From subscription services to online research Millennial parents’ shopping habits look different from the way baby boomers and Gen X managed purchases.
As Millennials reach their late 20s and 30s, many are reaching their next step in life: parenthood, and Millennial parents’ shopping habits are significantly different than generations past.
The spring edition of the National Retail Federation (NRF)’s quarterly Consumer View report gives insight into how these new parents shop, spend and engage with brands differently than parents in other generations.
“The Millennial generation has at turns confounded, inspired and challenged researchers and analysts with their spending habits,” NRF Director of Retail and Consumer Insights Katherine Cullen said. “As many Millennials move into parenthood, we are beginning to see how their expectations and shopping preferences compare with those of previous generations. Whether it’s using a subscription service to make sure diapers don’t run out or going online to research the best crib or car seat, Millennials shop differently than other parents.”
Born between 1981 and 1994, Millennials are parents to 50% of today’s children, more than 1 million Millennial women become new mothers each year, and Millennials make a significant contribution to the $1 trillion U.S. parents spend annually on raising their children.
Millennial parents differ from other parents both in their lifestyle and shopping choices. According to the report, 40% hold a graduate degree, or more than double the 19% of other parents, and 69% of respondents earn more than the national median income of $59,000 a year, compared with 53% of other parents. Millennials also hold a positive outlook on their futures: the generation’s consumer confidence has risen by more than 20 percentage points since 2008, and a third feel that their financial situation has improved over the last year. And 80% of Millennials with children are in their 30s.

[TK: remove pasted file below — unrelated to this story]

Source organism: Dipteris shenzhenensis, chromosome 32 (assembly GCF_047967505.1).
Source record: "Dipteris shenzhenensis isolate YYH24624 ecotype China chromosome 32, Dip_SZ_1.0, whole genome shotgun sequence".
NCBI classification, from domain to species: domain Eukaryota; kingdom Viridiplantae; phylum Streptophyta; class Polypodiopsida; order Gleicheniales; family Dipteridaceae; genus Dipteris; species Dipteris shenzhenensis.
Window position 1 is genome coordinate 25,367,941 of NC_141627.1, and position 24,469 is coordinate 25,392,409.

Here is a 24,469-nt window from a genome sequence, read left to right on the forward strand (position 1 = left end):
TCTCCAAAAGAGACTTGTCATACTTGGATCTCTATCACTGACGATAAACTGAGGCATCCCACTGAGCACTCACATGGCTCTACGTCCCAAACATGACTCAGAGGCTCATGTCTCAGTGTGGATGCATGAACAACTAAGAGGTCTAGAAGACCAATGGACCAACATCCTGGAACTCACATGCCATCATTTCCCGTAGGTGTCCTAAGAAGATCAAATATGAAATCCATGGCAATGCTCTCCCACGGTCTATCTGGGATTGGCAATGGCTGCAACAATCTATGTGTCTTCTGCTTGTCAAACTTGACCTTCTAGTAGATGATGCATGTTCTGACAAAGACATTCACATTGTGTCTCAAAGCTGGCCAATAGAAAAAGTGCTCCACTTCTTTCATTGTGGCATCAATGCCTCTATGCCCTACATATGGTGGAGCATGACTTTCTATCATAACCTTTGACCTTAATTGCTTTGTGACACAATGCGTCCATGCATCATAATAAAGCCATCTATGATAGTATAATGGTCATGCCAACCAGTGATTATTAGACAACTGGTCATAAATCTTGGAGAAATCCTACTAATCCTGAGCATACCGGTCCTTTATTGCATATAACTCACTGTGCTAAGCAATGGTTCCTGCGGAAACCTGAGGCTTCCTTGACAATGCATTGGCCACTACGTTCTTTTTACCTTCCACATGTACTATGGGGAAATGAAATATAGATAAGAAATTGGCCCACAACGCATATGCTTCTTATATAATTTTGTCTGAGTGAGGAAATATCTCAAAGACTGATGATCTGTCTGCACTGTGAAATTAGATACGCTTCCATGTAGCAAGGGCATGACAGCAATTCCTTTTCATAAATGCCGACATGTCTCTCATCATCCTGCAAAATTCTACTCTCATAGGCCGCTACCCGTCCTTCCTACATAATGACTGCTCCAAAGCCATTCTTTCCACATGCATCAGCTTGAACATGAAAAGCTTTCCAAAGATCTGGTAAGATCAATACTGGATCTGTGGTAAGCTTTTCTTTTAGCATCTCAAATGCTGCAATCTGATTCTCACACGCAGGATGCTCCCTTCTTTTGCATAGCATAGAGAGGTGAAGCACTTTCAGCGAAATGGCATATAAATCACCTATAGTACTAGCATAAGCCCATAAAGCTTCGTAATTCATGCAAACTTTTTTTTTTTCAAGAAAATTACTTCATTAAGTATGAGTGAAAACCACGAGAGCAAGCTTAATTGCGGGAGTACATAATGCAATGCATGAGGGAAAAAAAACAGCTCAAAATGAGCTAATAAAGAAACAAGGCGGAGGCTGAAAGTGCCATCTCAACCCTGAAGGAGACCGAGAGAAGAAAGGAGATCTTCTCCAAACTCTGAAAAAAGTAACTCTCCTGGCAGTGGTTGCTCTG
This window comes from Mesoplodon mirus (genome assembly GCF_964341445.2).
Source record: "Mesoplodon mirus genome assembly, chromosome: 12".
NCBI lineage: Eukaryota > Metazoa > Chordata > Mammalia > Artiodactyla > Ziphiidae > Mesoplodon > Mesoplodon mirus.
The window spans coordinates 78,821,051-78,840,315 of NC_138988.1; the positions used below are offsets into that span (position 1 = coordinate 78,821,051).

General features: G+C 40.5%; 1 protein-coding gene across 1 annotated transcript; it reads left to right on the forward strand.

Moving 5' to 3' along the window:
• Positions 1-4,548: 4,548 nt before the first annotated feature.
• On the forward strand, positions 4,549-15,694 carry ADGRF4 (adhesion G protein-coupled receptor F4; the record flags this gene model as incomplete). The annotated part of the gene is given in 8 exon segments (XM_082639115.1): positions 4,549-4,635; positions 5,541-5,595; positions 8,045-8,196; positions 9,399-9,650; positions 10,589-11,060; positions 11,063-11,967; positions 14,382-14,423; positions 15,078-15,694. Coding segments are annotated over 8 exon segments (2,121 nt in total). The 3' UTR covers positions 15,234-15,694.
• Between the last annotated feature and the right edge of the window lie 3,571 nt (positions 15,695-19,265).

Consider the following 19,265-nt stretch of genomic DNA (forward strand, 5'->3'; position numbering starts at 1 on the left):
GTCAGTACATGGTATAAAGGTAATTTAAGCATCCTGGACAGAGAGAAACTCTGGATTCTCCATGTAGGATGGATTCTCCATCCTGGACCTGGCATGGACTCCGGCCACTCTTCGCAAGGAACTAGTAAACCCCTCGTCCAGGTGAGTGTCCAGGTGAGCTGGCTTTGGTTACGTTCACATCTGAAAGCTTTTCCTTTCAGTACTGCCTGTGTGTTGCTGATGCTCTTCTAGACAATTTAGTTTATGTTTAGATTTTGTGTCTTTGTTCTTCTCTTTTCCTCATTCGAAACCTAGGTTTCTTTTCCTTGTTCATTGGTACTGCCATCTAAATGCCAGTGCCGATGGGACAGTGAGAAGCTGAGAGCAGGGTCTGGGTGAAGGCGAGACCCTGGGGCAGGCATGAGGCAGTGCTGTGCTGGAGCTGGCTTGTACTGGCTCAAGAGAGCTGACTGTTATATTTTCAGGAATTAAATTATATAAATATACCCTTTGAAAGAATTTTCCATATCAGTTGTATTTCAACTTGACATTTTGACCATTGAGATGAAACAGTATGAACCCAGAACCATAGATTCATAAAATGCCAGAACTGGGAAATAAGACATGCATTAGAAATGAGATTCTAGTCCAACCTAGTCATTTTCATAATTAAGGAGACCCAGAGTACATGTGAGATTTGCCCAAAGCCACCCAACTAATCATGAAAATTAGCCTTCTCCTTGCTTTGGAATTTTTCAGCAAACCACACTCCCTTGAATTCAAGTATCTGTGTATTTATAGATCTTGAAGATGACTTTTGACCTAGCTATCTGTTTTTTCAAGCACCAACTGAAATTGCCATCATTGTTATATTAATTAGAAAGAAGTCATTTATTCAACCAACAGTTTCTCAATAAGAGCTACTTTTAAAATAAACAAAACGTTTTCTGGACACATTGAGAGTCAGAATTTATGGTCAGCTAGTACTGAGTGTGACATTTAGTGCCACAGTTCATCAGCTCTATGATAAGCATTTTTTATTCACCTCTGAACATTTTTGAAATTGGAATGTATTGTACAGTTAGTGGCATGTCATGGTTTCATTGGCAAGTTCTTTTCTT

With so much information available on mobile devices, Millennial parents turn to their smartphones at every point during shopping. The study found 78% use their phones to research products (compared with 58% of other parents), 75% to check prices or availability (also compared with 58%) and 71% to pay at checkout or place an order (51%). In addition, 71% will leave a review, process a return or chat with customer service after purchasing, compared with 43% of other parents.
Millennial parents are often in a hurry, and 86% have used same-day shipping compared with just 67% of parents from other generations. And they’re willing to pay for convenience – only 53% expect free shipping on small orders under $50 compared with 66% of other parents. Subscription services – which can supply automatic refills and discounted prices on items such as diapers, formula and baby wipes – are used by 40%, compared with 18% of other parents.
“To keep parents of any generation happy, brands and retailers must deliver on both price and quality,” Cullen said. “But Millennials are very concerned about good customer services and are twice as likely to back out of a purchase for lack of it. For Millennials, service ranks ahead of convenience, selection and loyalty programs.”
Millennial parents say where they shop matters, with 44% only shopping at brands that reflect their social or political values, a factor cited by only 23% of parents from other generations.
Once a brand gains the loyalty of Millennial parents, they are much more likely to stick with it than other parents. The survey found 49% remain loyal to a brand despite cheaper options, compared with 30% of other parents. And 52% will remain loyal despite more convenient options, compared with 35% of other parents, and 64% will shop at a brand they are loyal to before looking at a competitor, compared with 54% of other parents.
This nationally representative survey targeted 3,002 U.S. adult consumers 18 or older between Jan. 30 and Feb. 18.